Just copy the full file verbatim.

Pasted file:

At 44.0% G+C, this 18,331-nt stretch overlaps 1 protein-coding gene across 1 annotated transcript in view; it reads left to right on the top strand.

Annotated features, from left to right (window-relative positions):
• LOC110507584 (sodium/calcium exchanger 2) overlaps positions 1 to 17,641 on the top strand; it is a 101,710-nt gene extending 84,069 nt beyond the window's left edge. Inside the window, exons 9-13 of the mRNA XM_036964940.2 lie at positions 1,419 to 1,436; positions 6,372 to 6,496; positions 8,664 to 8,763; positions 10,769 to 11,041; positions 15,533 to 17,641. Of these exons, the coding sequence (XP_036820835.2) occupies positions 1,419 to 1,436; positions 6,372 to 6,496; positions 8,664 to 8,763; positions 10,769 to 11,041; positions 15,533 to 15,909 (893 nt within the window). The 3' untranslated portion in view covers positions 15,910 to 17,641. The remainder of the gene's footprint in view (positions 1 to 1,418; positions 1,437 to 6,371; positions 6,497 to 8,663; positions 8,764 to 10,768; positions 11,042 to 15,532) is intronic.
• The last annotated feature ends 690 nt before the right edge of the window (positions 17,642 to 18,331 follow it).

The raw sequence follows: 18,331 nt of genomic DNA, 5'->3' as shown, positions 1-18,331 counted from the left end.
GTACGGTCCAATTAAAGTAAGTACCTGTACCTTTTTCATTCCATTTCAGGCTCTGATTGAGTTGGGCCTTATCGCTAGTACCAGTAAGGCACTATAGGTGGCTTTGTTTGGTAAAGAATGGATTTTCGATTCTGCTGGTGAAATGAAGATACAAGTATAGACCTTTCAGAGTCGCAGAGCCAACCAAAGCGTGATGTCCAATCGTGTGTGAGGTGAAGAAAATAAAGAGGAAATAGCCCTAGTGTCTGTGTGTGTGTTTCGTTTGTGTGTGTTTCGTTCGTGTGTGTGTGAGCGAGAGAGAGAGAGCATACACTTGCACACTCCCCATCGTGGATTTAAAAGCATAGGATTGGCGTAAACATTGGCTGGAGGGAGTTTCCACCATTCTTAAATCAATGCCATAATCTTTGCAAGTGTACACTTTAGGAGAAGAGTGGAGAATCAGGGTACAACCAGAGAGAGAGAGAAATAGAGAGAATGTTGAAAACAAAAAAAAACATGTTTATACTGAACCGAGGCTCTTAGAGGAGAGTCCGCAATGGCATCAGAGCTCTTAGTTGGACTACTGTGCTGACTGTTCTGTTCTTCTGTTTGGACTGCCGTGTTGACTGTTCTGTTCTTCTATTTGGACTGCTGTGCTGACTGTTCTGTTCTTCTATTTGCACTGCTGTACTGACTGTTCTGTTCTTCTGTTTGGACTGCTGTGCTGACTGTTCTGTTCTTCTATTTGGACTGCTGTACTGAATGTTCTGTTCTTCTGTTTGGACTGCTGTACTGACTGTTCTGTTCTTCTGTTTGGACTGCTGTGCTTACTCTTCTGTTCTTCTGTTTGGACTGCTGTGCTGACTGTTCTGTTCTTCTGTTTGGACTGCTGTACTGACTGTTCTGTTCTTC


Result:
At 44.0% G+C, this 18,331-nt stretch overlaps 1 protein-coding gene across 1 annotated transcript in view; it reads left to right on the top strand.

Annotated features, from left to right (window-relative positions):
• LOC110507584 (sodium/calcium exchanger 2) overlaps positions 1 to 17,641 on the top strand; it is a 101,710-nt gene extending 84,069 nt beyond the window's left edge. Inside the window, exons 9-13 of the mRNA XM_036964940.2 lie at positions 1,419 to 1,436; positions 6,372 to 6,496; positions 8,664 to 8,763; positions 10,769 to 11,041; positions 15,533 to 17,641. Of these exons, the coding sequence (XP_036820835.2) occupies positions 1,419 to 1,436; positions 6,372 to 6,496; positions 8,664 to 8,763; positions 10,769 to 11,041; positions 15,533 to 15,909 (893 nt within the window). The 3' untranslated portion in view covers positions 15,910 to 17,641. The remainder of the gene's footprint in view (positions 1 to 1,418; positions 1,437 to 6,371; positions 6,497 to 8,663; positions 8,764 to 10,768; positions 11,042 to 15,532) is intronic.
• The last annotated feature ends 690 nt before the right edge of the window (positions 17,642 to 18,331 follow it).

The raw sequence follows: 18,331 nt of genomic DNA, 5'->3' as shown, positions 1-18,331 counted from the left end.
GTACGGTCCAATTAAAGTAAGTACCTGTACCTTTTTCATTCCATTTCAGGCTCTGATTGAGTTGGGCCTTATCGCTAGTACCAGTAAGGCACTATAGGTGGCTTTGTTTGGTAAAGAATGGATTTTCGATTCTGCTGGTGAAATGAAGATACAAGTATAGACCTTTCAGAGTCGCAGAGCCAACCAAAGCGTGATGTCCAATCGTGTGTGAGGTGAAGAAAATAAAGAGGAAATAGCCCTAGTGTCTGTGTGTGTGTTTCGTTTGTGTGTGTTTCGTTCGTGTGTGTGTGAGCGAGAGAGAGAGAGCATACACTTGCACACTCCCCATCGTGGATTTAAAAGCATAGGATTGGCGTAAACATTGGCTGGAGGGAGTTTCCACCATTCTTAAATCAATGCCATAATCTTTGCAAGTGTACACTTTAGGAGAAGAGTGGAGAATCAGGGTACAACCAGAGAGAGAGAGAAATAGAGAGAATGTTGAAAACAAAAAAAAACATGTTTATACTGAACCGAGGCTCTTAGAGGAGAGTCCGCAATGGCATCAGAGCTCTTAGTTGGACTACTGTGCTGACTGTTCTGTTCTTCTGTTTGGACTGCCGTGTTGACTGTTCTGTTCTTCTATTTGGACTGCTGTGCTGACTGTTCTGTTCTTCTATTTGCACTGCTGTACTGACTGTTCTGTTCTTCTGTTTGGACTGCTGTGCTGACTGTTCTGTTCTTCTATTTGGACTGCTGTACTGAATGTTCTGTTCTTCTGTTTGGACTGCTGTACTGACTGTTCTGTTCTTCTGTTTGGACTGCTGTGCTTACTCTTCTGTTCTTCTGTTTGGACTGCTGTGCTGACTGTTCTGTTCTTCTGTTTGGACTGCTGTACTGACTGTTCTGTTCTTC